PREVIOUS QUESTION:

 

NEXT QUESTION:

 

Can gargling with salt water or vinegar eliminate coronavirus?

ANSWER

The short answer is, no. A theory circulated early on that the coronavirus stays in the throat for a few days before making its way into the lungs. To counter that, some have suggested that gargling with salt water or vinegar could wash the virus out of your throat, preventing it from either taking hold or getting down into your lungs. Not only is there no evidence for this, but given the way the virus most commonly enters the body, gargling won’t help prevent infection. Typically, the virus enters your body when you breathe in virus that’s floating in the air after it was coughed or sneezed by an infected person. Another way the virus gains entry into our body is when we touch our nose with our hands contaminated with virus. In both instances, the virus never lands in the part of the throat that gargling would even touch.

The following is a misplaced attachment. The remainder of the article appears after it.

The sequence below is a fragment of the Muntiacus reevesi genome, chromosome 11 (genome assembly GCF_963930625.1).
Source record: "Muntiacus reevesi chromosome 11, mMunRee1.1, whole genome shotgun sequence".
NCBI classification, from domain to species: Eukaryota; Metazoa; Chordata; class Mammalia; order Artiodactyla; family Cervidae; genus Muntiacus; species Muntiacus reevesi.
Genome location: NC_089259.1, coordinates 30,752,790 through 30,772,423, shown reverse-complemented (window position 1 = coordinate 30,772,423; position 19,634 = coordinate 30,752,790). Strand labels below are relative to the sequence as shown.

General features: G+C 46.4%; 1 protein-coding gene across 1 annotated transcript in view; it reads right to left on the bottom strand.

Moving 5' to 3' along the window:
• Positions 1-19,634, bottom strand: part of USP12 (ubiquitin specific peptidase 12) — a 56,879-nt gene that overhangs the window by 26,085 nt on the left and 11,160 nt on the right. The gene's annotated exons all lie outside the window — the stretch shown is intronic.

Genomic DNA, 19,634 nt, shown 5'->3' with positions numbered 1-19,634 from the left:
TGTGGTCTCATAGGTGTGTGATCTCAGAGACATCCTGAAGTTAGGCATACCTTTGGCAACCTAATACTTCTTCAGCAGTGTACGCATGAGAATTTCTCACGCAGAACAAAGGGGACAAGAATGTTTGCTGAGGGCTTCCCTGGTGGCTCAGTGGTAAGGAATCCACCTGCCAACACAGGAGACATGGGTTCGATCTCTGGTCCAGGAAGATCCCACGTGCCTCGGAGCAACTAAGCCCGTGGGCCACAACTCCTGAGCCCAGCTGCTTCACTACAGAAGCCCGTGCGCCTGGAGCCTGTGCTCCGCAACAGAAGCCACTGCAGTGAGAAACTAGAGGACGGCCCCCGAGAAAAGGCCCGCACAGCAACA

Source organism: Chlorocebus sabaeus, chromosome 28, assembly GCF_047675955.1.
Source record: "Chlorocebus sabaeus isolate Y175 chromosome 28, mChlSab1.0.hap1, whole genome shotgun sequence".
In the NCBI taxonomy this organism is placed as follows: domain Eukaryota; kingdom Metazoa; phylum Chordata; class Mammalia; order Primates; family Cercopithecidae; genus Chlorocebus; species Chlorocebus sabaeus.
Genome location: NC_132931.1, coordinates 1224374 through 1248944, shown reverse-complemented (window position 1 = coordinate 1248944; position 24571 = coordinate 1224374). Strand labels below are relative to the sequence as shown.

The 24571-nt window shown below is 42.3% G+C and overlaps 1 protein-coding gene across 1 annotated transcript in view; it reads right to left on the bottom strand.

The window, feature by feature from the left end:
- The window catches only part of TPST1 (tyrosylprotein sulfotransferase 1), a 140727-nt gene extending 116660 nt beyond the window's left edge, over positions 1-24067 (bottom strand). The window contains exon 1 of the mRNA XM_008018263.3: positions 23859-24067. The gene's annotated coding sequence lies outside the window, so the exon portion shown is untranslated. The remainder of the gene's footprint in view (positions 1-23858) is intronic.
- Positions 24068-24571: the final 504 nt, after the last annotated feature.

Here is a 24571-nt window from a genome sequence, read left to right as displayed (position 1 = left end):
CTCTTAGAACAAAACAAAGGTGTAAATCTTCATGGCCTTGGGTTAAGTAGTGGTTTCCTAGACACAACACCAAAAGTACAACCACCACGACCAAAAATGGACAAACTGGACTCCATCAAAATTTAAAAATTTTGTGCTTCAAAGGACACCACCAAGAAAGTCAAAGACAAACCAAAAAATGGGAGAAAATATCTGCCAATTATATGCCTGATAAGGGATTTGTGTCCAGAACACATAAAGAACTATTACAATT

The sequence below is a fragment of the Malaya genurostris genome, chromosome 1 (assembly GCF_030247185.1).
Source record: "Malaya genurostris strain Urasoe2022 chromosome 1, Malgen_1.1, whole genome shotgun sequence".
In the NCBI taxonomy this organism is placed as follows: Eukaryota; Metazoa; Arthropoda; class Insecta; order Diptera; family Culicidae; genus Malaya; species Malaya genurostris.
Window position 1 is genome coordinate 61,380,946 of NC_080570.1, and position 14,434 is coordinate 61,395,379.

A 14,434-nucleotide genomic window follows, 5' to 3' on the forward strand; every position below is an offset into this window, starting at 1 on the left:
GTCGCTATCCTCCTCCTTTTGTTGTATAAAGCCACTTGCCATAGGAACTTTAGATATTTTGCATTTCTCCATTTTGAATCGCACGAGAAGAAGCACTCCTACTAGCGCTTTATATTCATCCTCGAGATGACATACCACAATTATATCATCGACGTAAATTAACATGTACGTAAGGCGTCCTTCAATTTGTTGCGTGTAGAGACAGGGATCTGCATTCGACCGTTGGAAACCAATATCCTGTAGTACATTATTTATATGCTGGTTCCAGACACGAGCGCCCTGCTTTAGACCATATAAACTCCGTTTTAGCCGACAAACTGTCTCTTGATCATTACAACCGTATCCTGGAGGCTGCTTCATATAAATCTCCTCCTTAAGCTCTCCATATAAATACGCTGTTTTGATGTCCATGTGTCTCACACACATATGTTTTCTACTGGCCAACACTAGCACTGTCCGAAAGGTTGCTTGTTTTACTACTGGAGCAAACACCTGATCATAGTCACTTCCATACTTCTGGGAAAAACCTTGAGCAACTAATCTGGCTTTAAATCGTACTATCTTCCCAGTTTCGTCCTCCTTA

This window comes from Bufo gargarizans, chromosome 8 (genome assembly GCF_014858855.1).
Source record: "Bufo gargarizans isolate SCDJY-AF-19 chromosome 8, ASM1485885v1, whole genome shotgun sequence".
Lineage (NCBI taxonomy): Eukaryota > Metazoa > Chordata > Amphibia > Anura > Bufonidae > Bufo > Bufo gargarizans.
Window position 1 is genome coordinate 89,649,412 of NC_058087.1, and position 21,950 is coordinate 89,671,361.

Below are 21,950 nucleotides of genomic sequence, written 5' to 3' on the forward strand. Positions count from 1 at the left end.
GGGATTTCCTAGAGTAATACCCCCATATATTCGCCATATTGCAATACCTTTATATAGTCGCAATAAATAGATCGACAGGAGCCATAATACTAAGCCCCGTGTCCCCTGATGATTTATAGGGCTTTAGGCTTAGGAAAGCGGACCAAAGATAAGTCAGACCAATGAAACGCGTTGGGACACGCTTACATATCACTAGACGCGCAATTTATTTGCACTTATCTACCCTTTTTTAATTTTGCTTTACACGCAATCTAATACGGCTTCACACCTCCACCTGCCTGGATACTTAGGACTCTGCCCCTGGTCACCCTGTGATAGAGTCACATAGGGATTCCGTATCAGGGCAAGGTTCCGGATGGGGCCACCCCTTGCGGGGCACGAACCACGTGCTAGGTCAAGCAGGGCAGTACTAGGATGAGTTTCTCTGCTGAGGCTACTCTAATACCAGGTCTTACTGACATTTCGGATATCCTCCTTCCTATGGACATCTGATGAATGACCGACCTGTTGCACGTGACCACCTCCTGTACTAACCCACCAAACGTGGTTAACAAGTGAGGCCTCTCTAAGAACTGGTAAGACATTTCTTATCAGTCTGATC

Reviewed by Michael W. Smith on October 14, 2020
Reviewed by Michael W. Smith on October 14, 2020

NEXT QUESTION:

Can vitamin C’s immune boosting effects ward off coronavirus?

WAS THIS ANSWER HELPFUL

"ALEXA, ASK WEBMD"

THIS TOOL DOES NOT PROVIDE MEDICAL ADVICE. It is intended for general informational purposes only and does not address individual circumstances. It is not a substitute for professional medical advice, diagnosis or treatment and should not be relied on to make decisions about your health. Never ignore professional medical advice in seeking treatment because of something you have read on the WebMD Site. If you think you may have a medical emergency, immediately call your doctor or dial 911.

    This tool does not provide medical advice. See additional information.